Maybe my confusion from what type of music you're doing stems from the fact you meld them pretty well. You've got R&B, you've got jazz, you've got soul, you've got Latin. You've definitely incorporated strings a lot more over the years as well and classical arrangements and like you said the kind of funky house tracks as well. How do you feel you can do justice to each of these different areas that you touch on?
All those genres are all linked by Africa for a start. Jazz, funk, soul, reggae, Latin. Classical, even. These are all linked. And it's only like a step away, like a half step away from each genre. So to mix them isn't that hard, it's not that difficult. You just put a bit more emphasis on certain beats or certain chords or certain rhythms and arrangements and stuff. I don't know, I just seem to have a certain way to mix all those things. And I really enjoy what I do still. There's a fire in my belly to make something a bit different. Nothing too wildly different so that people can't quite get the concepts. But something that's different enough that I will stand out from the crowd. Because that was always my thing, always my way, is to give you an option you would never have thought of or even attempted and to do it in a way that's gonna capture people's attention.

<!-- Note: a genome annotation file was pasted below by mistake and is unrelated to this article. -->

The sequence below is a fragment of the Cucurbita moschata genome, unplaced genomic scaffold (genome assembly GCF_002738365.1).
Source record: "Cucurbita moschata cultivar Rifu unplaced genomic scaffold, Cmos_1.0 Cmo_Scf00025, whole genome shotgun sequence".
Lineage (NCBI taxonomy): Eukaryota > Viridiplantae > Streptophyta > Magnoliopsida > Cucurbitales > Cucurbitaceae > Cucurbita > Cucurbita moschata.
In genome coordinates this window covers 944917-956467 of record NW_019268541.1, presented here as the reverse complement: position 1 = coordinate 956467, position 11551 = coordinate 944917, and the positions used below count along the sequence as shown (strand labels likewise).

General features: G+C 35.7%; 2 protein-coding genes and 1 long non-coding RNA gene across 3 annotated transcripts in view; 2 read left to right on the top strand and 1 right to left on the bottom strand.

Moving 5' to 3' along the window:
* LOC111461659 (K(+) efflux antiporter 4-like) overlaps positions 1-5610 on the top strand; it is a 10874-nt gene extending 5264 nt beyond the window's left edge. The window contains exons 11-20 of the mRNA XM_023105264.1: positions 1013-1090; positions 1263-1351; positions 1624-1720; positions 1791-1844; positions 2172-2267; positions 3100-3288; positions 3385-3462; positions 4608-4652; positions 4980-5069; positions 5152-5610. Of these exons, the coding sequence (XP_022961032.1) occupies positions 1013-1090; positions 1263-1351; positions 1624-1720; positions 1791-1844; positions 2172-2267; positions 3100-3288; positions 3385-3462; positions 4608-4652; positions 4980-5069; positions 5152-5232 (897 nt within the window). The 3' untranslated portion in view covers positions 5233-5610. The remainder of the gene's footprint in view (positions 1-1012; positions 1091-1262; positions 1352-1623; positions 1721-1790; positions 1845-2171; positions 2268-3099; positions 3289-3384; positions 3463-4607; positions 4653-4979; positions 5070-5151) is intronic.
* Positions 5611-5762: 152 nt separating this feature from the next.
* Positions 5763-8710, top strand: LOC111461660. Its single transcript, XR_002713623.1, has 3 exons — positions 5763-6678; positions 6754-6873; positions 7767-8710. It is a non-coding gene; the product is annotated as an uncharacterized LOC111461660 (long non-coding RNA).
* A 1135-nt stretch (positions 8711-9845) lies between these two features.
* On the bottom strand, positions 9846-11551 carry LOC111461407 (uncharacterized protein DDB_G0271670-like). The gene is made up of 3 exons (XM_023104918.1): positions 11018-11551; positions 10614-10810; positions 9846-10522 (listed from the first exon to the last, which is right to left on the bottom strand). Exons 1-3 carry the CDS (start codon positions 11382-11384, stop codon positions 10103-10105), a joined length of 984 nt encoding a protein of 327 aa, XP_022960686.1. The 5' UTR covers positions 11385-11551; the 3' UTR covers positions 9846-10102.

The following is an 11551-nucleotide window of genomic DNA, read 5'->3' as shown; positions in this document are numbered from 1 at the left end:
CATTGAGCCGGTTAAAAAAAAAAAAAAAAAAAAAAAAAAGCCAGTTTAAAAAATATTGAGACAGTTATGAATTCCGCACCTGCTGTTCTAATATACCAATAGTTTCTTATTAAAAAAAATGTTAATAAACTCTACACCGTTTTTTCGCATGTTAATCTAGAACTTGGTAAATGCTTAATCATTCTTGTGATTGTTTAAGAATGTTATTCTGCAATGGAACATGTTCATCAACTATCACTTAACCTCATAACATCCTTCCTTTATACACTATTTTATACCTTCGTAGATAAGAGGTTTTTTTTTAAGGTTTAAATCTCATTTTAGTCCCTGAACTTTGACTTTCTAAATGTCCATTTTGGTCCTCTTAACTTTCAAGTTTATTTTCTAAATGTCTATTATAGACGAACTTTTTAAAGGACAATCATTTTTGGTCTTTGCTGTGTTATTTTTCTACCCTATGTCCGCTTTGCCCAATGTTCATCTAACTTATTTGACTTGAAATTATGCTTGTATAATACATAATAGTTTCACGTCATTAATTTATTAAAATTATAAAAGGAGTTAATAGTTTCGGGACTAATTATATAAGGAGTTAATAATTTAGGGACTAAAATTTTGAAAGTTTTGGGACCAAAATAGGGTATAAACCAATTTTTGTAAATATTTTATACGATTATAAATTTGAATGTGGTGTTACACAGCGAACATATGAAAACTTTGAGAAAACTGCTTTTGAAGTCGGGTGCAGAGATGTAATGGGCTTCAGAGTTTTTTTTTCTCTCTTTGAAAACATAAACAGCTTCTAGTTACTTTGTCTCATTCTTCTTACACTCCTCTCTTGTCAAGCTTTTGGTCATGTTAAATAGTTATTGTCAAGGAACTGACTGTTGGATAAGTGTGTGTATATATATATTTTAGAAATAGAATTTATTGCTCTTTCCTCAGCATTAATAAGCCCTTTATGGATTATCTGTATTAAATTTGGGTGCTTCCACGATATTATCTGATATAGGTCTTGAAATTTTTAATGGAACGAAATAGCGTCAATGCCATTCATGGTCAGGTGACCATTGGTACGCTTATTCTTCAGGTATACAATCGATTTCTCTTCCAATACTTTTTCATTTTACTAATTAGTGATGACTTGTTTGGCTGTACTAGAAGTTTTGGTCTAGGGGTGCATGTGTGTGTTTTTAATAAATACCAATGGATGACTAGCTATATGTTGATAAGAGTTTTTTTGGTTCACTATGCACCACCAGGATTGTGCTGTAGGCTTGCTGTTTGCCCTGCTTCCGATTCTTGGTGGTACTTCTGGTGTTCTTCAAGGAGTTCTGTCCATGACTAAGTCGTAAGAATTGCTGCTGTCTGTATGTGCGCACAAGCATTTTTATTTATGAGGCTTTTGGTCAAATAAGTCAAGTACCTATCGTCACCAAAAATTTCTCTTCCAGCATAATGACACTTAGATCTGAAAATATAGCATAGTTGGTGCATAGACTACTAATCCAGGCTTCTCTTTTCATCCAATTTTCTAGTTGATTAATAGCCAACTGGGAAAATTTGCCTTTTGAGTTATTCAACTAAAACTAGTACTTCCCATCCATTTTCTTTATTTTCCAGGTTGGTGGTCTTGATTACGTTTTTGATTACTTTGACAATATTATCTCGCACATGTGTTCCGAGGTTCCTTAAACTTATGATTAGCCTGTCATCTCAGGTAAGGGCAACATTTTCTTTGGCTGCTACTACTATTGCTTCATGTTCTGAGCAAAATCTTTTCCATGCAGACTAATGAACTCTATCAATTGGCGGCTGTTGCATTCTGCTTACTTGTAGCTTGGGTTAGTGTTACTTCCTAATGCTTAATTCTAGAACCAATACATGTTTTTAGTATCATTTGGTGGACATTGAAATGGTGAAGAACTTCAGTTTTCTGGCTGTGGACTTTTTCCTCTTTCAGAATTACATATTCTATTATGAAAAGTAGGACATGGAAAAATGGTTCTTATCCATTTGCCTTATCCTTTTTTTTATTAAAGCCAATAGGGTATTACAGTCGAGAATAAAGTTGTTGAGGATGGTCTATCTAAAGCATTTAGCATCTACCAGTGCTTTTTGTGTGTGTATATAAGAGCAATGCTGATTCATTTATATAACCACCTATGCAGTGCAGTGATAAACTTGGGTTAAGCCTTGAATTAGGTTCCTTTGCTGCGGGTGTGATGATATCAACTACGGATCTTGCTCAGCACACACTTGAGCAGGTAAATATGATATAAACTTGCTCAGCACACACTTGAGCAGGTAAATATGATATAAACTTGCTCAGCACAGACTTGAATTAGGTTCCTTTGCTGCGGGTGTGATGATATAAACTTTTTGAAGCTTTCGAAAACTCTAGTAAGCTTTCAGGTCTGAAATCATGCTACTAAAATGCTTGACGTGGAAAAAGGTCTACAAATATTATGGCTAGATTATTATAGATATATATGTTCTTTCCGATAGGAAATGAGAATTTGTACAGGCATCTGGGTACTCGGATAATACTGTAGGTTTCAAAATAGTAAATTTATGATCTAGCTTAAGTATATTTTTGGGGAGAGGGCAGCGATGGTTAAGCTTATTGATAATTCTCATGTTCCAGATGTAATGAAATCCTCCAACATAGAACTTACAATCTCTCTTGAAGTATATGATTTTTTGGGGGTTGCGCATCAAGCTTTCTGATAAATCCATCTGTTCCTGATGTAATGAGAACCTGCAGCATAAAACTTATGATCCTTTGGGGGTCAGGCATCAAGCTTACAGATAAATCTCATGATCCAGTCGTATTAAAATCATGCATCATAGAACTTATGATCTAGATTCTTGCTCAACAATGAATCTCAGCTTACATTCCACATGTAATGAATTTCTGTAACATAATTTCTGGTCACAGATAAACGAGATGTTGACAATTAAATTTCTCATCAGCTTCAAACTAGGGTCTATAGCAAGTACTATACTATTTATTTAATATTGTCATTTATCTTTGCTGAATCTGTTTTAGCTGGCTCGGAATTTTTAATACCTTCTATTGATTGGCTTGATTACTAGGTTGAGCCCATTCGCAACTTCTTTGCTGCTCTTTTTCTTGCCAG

I think we do kind of know that these genres are linked, but very few musicians have managed to do this as well as you have.
Well I'm blessed to make the effort to try. And I've been doing it for such a long time now that I should be able to do it, y'know [laughs].
So do you consider it a challenge? When you hear new sounds, you've been around so you've seen things like when drum & bass first dropped, when funky house came out, when garage came. When these sounds emerge are you kind of checking "How can I take from this?"
I see what your saying. With jungle — and I stress calling it jungle, cos drum & bass was when it left, when it went to a place where I didn't follow it. But jungle, when it first came out, was exactly the kind of rhythms that I love to hear and how they used to twist up the "Amen" break beat — the way they used to cut that up. It kind of took me back to playing percussion in an orchestra. It's a really kind of the crazy thing that the samba schools in Brazil and stuff like that; it's just hearing the connection.